The Chimú culture was centered on Chimor with the capital city of Chan Chan, a large adobe city in the Moche Valley of present-day Trujillo, Peru. The culture arose about 900 AD, succeeding the Moche culture, was conquered by the Inca emperor Topa Inca Yupanqui around 1470, fifty years before the arrival of the Spanish in the region; the Chimú resided on a strip of desert on the northern coast of Peru. The rivers in the region carved a series of fertile valley plains, which were flat and well-suited to irrigation. Agriculture and fishing were both important to the Chimú economy. Worshipping the moon, the Chimú, unlike the Inca, considered it more powerful than the sun. Offerings played an important role in religious rites. A common object for offerings, as well as one used by artisans, was the shell of the Spondylus shellfish, which resides only in the warm coastal waters off present-day Ecuador. Associated with the sea and fertility, Spondylus shells were valued and traded by the Chimú people, the exchange of the shells played a significant economic and political role in the empire.

The Chimú people are best known for their distinctive monochromatic pottery and fine metal working of copper, silver and tumbaga. The pottery is in the shape of a creature or has a human figure sitting or standing on a cuboid bottle; the shiny black finish of most Chimú pottery was achieved by firing the pottery at high temperatures in a closed kiln, which prevented oxygen from reacting with the clay. The oldest civilization present on the north coast of Peru is the Moche or Mochica civilization, identified as Early Chimú; the start of this period is not known for certain, but it ended around 700 AD. It was centered in the Chicama and Viru Valleys. "Many large pyramids are attributed to the Early Chimú period." These pyramids are built of adobe in rectangular shapes made from molds. "Early Chimú cemeteries are found without pyramid associations. Burials are in extended positions, in prepared tombs; the rectangular, adobe-lined and covered tombs have niches in their walls in which bowls were placed."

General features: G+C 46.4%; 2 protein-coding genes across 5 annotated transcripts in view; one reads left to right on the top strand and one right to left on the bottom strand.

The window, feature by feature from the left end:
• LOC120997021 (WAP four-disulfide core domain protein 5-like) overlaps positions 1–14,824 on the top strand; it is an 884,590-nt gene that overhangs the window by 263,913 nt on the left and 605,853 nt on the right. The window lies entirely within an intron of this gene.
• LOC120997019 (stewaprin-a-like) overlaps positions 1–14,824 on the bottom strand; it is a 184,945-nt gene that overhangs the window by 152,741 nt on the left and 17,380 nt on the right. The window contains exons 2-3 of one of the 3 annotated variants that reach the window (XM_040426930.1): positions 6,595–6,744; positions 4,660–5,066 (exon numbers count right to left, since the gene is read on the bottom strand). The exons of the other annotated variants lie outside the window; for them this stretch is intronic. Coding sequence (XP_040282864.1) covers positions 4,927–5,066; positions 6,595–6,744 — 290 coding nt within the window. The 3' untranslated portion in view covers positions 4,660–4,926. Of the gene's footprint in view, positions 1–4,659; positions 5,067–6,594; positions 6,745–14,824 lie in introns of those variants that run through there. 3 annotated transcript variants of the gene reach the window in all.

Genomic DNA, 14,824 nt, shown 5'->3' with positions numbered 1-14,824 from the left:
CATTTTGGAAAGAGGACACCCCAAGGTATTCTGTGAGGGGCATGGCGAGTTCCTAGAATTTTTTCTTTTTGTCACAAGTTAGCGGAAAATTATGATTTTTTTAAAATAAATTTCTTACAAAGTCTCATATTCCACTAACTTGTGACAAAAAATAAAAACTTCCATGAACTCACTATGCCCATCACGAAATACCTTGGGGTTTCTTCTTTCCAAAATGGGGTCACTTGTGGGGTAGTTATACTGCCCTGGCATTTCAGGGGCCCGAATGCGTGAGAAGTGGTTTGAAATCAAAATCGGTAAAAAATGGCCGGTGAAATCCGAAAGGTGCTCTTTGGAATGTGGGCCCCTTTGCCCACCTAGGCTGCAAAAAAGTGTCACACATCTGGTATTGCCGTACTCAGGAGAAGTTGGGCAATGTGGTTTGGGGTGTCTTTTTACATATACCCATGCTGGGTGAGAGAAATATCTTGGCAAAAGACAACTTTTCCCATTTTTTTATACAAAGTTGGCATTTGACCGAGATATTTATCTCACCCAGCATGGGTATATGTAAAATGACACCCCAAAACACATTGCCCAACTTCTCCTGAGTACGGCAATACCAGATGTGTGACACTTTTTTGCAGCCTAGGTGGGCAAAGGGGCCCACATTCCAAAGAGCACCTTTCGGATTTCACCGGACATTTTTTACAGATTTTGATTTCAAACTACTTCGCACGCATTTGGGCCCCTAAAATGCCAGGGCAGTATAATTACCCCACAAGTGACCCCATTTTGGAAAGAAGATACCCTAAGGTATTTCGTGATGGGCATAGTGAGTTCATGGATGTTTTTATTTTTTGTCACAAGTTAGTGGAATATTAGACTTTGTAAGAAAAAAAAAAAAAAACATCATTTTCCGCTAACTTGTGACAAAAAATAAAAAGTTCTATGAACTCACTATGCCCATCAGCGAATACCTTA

The Early pottery is characterized by realistic modeling and painted scenes. The mature Chimú culture developed in the same territory where the Mochica had existed centuries before; the Chimú was a coastal culture. It was developed in the Moche Valley north of present-day Lima, northeast of Huarmey, finishing in central present-day Trujillo, it expanded to Arequipa. The Chimú appeared in the year 900: Chimor known as the Kingdom of Chimor, had its capital "at the great site now called Chanchan, between Trujillo and the sea, we may assume that Taycanamo founded his kingdom there, his son, Guacri-caur, conquered the lower part of the valley and was succeeded by a son named Nancen-pinco who laid the foundations of the Kingdom by conquering the head of the valley of Chimor and the neighboring valleys of Sana, Chicama, Viru and Santa."The estimated founding date of the last Chimú kingdom is in the first half of the fourteenth century. Nacen-pinco was believed to have ruled around 1370 and was followed by seven rulers whose names are not yet known.

Minchancaman followed these rulers, was ruling around the time of the Inca conquest. This great expansion is believed to have occurred during the late period of Chimú civilization, called: Late Chimú, but the development of the Chimú territory spanned a number of phases and more than a single generation. Nacen-pinco, "may have pushed the imperial frontiers to Jequetepeque and to Santa, but conquest of the entire region was an agglutinative process initiated by earlier rulers." The Chimú expanded to include many different ethnic groups. At its peak, the Chimú advanced to the limits of the desert coast to the valley of the Jequetepeque River in the north. Pampa Grande in the Lambayeque Valley was ruled by the Chimú. To the south, they expanded as far as Carabayllo, their expansion southward was stopped by the military power of the great valley of Lima. Historians and archeologists contest; the Chimú society was a four-level hierarchical system, with a powerful elite rule over administrative centers.

The hierarchy was centered at the walled cities, called ciudadelas, at Chan Chan. The political power at Chan Chan is demonstrated by the organization of labor to construct the Chimú's canals and irrigated fields. Chan Chan was the top of the Chimu hierarchy, with Farfán in the Jequetepeque Valley as a subordinate; this organization, established during the conquest of the Jequetepeque Valley, suggests the Chimú established the hierarchy during the early stages of their expansion. The existing elite at peripheral locations, such as the Jequetepeque Valley and other centers of power, were incorporated into the Chimú government on lower levels of the hierarchy; these lower-order centers managed land and labor, while the higher-order centers either moved the resources to Chan Chan or carried out other administrative decisions. Rural sites were used as engineering headquarters; the numerous broken bowls found at Quebrada del Oso support this theory, as the bowls were used to feed the large workforce that built and maintained that section of canal.